Some reasons you may be at risk for low calcium could result from certain conditions that may include:
- Vegetarian or vegan diet
- Lactose intolerance
- Intestinal problems with absorbing calcium or certain medical conditions, such as celiac or inflammatory bowel disease
- Long-term treatment with corticosteroids
If you think you have a calcium deficiency that can't be rectified by your diet, you should consider taking advantage of the benefits of calcium supplements. Be sure to check with your health care professional, as different forms of supplements contain various amounts of elemental calcium, depending on the type of salt used.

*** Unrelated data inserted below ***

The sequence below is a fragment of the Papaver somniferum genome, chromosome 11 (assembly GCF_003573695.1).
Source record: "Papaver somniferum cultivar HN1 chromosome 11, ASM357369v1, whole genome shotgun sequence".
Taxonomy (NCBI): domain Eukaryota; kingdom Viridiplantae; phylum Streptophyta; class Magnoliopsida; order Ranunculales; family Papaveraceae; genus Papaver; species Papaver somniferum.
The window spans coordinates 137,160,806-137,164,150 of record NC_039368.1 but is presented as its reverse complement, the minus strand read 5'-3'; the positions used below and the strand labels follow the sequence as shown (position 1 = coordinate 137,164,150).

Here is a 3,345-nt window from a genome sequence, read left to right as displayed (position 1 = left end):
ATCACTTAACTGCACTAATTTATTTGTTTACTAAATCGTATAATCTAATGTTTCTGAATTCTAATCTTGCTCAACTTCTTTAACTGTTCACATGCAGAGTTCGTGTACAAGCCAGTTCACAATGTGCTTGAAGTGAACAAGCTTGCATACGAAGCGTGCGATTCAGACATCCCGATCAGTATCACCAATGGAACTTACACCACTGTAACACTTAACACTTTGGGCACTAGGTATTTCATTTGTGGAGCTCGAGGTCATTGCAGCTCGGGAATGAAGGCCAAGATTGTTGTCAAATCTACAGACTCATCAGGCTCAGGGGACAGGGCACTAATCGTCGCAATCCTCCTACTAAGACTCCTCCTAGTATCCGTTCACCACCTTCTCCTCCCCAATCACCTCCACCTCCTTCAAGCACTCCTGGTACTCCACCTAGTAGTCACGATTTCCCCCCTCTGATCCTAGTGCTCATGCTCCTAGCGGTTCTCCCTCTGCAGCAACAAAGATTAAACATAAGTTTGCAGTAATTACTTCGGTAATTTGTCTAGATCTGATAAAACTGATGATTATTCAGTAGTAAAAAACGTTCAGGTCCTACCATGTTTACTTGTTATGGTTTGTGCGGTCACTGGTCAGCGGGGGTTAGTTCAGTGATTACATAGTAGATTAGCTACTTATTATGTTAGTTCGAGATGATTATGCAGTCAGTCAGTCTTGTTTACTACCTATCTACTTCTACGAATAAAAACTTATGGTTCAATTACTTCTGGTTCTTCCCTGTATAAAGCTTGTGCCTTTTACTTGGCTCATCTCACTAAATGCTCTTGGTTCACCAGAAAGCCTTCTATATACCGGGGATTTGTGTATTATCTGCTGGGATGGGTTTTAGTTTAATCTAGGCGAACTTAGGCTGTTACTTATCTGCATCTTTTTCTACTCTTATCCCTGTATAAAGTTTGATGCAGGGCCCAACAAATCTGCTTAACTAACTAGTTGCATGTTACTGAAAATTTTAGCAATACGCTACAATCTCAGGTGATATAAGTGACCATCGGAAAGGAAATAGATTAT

Elemental calcium is the calcium that your body can actually absorb and metabolize. Calcium carbonate and calcium citrate are the most commonly used forms of calcium supplements available. Calcium supplements can be taken in various forms, such as oral and chewable tablets, capsules, liquids and powders.
Calcium supplements should be taken with food for best absorption, according to the NIH. Additionally, research suggests that large doses of supplemental calcium, taken separate from a meal, may lead to kidney stone formation, according to a study published in Translational Andrology and Urology in September 2014.
Calcium Overdose and Toxicity
It is extremely unlikely you could get a calcium overdose from food alone, but taking too many calcium supplements has the potential of toxicity. Calcium overdose from supplements can weaken your bones, lead to kidney stones, reduce nutrient absorption and interfere with the health of your heart, says the NIH.